The Market Today

Turkey Remains Focus; U.S. Small Business Confidence Soars

by Craig Dismuke, Dudley Carter

Small Business Confidence Rises Again – to Second Highest Level on Record: The July Small Business Confidence index from NFIB rose from 107.2 to 107.9, defying gravity for the time being as it reaches its second-highest level all-time.  The only month surpassing the July 2018 read was in September 1983.  Almost every sub-component of the report showed improvement.  Sales expectations jumped 3 points, plans to hire rose 3 points, and compensation plans rose 1 point.  Plans for future capex held at 30, remaining at its second-highest level of this cycle.  Finding quality labor to fill open job positions continues to be the biggest obstacle for small businesses.


Import and Export Prices Pull Back in July, Show Less Acceleration than the Spring Data: Also released this morning, import prices for the month of July were unchanged MoM but fell 0.1% when excluding petroleum products.  This is the second consecutive monthly read showing a decline in ex-petrol import prices.  On a year-over-year basis, headline prices rose 4.8% while the price of exports rose 4.3% YoY, down from a rate of 5.3% in June.  At 10:00 a.m. CT, the New York Fed will release its 2Q Household Debt and Credit Report.



Yesterday – U.S. Stocks Failed to Sustain Early Rise as Turkey Proves Too Big of a Concern: U.S. stocks attempted to break with global markets Monday but the uncertainty of the continued stress in Turkish assets proved too much to overcome. U.S. equities rose at the open but peaked just an hour into trading. Treasury yields reversed a more-than-2bp overnight decline and tracked equities to their peak. Tech stocks were the early bright spot but the positive sentiment that buoyed the Nasdaq longer than the other majors ultimately abated. The S&P 500’s energy, materials, and financials sectors all fell more than 1% to lead nine of 11 sectors lower for the day. As equities turned back, Treasury yields edged down from their peak but managed to end the day higher. The 2-year yield rose 0.8 bps while the 10-year added a smaller 0.5 bps. While it hardly registered, the daily flattening between those two curve points was the fourth in a row and pushed the spread to less than 3 bps above its cycle low. Earlier, global equities sank as the Turkish Lira dropped nearly 7% to a new all-time low. While Turkey remained the focal point, investors’ concerns around possible contagion across other emerging markets could be seen in currencies. The Argentine peso dropped 2.4% while the Brazilian real slipped 0.6%.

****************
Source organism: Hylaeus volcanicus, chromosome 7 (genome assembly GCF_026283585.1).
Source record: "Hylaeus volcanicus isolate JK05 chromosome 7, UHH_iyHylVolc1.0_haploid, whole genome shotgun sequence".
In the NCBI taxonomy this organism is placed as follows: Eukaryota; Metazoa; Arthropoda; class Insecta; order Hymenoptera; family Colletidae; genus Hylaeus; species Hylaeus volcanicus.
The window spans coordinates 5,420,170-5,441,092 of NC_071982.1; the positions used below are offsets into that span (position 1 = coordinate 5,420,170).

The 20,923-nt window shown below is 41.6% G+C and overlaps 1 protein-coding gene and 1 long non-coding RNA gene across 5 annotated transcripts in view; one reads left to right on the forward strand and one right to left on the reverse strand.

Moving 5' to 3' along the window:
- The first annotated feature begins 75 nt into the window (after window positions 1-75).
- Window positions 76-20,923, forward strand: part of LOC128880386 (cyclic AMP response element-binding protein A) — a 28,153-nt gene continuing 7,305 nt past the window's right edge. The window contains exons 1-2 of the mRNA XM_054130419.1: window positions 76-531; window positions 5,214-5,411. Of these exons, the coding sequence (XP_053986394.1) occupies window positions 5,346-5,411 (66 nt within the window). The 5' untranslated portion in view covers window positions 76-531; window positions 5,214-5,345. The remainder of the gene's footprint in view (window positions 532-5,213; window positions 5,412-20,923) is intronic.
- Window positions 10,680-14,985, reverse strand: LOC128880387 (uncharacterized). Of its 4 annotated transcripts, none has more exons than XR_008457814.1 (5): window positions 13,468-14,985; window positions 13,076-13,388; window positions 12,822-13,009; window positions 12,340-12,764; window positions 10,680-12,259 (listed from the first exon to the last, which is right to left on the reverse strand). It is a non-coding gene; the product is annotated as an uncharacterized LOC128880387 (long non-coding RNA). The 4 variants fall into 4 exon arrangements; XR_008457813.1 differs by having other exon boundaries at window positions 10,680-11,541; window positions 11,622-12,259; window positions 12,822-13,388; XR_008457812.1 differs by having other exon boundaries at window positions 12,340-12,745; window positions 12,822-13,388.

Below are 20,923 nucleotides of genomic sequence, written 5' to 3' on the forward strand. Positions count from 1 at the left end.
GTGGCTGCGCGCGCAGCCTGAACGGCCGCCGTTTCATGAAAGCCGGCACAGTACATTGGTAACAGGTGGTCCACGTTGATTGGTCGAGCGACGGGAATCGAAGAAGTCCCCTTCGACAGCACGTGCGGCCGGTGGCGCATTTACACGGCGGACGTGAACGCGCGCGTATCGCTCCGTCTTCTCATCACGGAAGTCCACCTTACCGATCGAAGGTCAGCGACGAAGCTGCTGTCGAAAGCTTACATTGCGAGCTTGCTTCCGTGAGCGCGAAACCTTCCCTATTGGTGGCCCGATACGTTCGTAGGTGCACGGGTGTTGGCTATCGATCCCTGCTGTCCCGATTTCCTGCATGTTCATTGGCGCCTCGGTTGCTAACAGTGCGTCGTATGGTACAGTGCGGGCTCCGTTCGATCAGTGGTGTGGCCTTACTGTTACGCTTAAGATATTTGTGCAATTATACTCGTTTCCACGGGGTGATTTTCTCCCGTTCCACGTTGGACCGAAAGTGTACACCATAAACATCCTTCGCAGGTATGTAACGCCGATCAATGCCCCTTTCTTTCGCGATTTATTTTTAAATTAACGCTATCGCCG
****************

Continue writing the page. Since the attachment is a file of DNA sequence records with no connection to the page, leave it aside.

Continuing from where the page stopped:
Overnight – Market Tone Stabilizes as Lira Finds Support: Global risk sentiment recovered Tuesday after several days of weakness driven by worries about a Turkey-driven downward spiral in emerging markets. Japan’s Nikkei gained more than 2% to lead all global indexes, helped out by a fading flight to quality bid that strengthened the country’s currency Monday. The Stoxx Europe 600 was up 0.2% and U.S. futures were firmer by 0.3%. Despite another fiery speech from Turkey’s president, the Lira found support overnight. After sliding 24% over the last four days to an all-time low against the Dollar, the Turkish currency was up over 5% on Tuesday. While the tone was firmer across most major indexes, Chinese equities lagged in negative territory. Overnight, data showed softer-than-expected results for retail sales, industrial production, and fixed investment in China for July. Sovereign yields have also unwound some of Monday’s risk-off response. Core European yield were higher while those on the periphery pulled back. The U.K. unemployment rate dropped to a 43-year low of 4.0% in July, the Eurozone economy grew a firmer-than-expected 0.4% in 2Q (2.2% YoY), and a popular German confidence survey rose for the first time in seven months. Treasury yields were higher by less than 1 bp inside of 30 years.

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